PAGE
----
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  1. Finding Nash equilibrial policies for two-player differential games requires solving Hamilton-Jacobi-Isaacs (HJI) PDEs. Self-supervised learning has been used to approximate solutions of such PDEs while circumventing the curse of dimensionality. However, this method fails to learn discontinuous PDE solutions due to its sampling nature, leading to poor safety performance of the resulting controllers in robotics applications when player rewards are discontinuous. This paper investigates two potential solutions to this problem: a hybrid method that leverages both supervised Nash equilibria and the HJI PDE, and a value-hardening method where a sequence of HJIs are solved with a gradually hardening reward. We compare these solutions using the resulting generalization and safety performance in two vehicle interaction simulation studies with 5D and 9D state spaces, respectively. Results show that with informative supervision (e.g., collision and near-collision demonstrations) and the low cost of self-supervised learning, the hybrid method achieves better safety performance than the supervised, self-supervised, and value hardening approaches on equal computational budget. Value hardening fails to generalize in the higher-dimensional case without informative supervision. Lastly, we show that the neural activation function needs to be continuously differentiable for learning PDEs and its choice can be case dependent. 
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    Free, publicly-accessible full text available May 29, 2024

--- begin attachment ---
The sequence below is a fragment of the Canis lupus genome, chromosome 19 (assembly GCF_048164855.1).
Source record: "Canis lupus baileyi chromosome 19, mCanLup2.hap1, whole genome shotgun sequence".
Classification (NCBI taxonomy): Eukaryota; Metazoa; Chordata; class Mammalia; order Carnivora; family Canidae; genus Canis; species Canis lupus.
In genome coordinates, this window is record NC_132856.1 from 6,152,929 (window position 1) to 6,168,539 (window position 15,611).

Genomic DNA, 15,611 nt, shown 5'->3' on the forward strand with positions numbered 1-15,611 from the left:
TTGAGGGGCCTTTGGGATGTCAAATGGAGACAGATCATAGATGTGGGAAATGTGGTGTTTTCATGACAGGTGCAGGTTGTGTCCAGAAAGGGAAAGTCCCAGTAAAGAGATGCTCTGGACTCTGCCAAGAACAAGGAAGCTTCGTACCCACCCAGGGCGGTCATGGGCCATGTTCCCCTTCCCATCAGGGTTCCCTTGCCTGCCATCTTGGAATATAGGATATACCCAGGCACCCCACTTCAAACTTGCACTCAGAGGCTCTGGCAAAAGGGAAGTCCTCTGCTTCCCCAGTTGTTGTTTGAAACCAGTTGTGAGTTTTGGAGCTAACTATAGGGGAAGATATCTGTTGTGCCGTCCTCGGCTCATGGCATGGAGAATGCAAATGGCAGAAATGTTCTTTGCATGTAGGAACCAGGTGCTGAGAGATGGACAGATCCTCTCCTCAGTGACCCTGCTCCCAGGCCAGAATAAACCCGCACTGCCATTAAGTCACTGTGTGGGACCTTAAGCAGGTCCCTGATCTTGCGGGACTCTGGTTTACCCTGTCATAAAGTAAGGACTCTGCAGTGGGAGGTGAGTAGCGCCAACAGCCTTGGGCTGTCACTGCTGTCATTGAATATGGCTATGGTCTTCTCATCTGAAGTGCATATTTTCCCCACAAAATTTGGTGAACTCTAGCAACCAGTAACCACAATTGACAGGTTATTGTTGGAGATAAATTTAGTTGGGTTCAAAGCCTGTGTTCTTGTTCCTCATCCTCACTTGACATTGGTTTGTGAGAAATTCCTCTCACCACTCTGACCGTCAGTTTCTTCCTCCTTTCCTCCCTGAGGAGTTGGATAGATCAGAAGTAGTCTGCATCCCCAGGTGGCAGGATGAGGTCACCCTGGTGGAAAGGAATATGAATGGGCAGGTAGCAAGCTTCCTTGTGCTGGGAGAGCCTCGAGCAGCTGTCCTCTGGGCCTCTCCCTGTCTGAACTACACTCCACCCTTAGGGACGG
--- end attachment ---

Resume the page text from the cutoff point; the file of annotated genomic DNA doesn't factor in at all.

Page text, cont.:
2. This paper addresses incomplete-information dynamic games, where reward parameters of agents are private. Previous studies have shown that online belief update is necessary for deriving equilibrial policies of such games, especially for high-risk games such as vehicle interactions. However, updating beliefs in real time is computationally expensive as it requires continuous computation of Nash equilibria of the sub-games starting from the current states. In this paper, we consider the triggering mechanism of belief update as a policy defined on the agents’ physical and belief states, and propose learning this policy through reinforcement learning (RL). Using a two-vehicle uncontrolled intersection case, we show that intermittent belief update via RL is sufficient for safe interactions, reducing the computation cost of updates by 59% when agents have full observations of physical states. Simulation results also show that the belief update frequency will increase as noise becomes more significant in measurements of the vehicle positions. 
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  3. Recent studies demonstrated the vulnerability of control policies learned through deep reinforcement learning against adversarial attacks, raising concerns about the application of such models to risk-sensitive tasks such as autonomous driving. Threat models for these demonstrations are limited to (1) targeted attacks through real-time manipulation of the agent's observation, and (2) untargeted attacks through manipulation of the physical environment. The former assumes full access to the agent's states/observations at all times, while the latter has no control over attack outcomes. This paper investigates the feasibility of targeted attacks through visually learned patterns placed on physical objects in the environment, a threat model that combines the practicality and effectiveness of the existing ones. Through analysis, we demonstrate that a pre-trained policy can be hijacked within a time window, e.g., performing an unintended self-parking, when an adversarial object is present. To enable the attack, we adopt an assumption that the dynamics of both the environment and the agent can be learned by the attacker. Lastly, we empirically show the effectiveness of the proposed attack on different driving scenarios, perform a location robustness test, and study the tradeoff between the attack strength and its effectiveness Code is available at Targeted-Physical-Adversarial-Attacks-on-AD 
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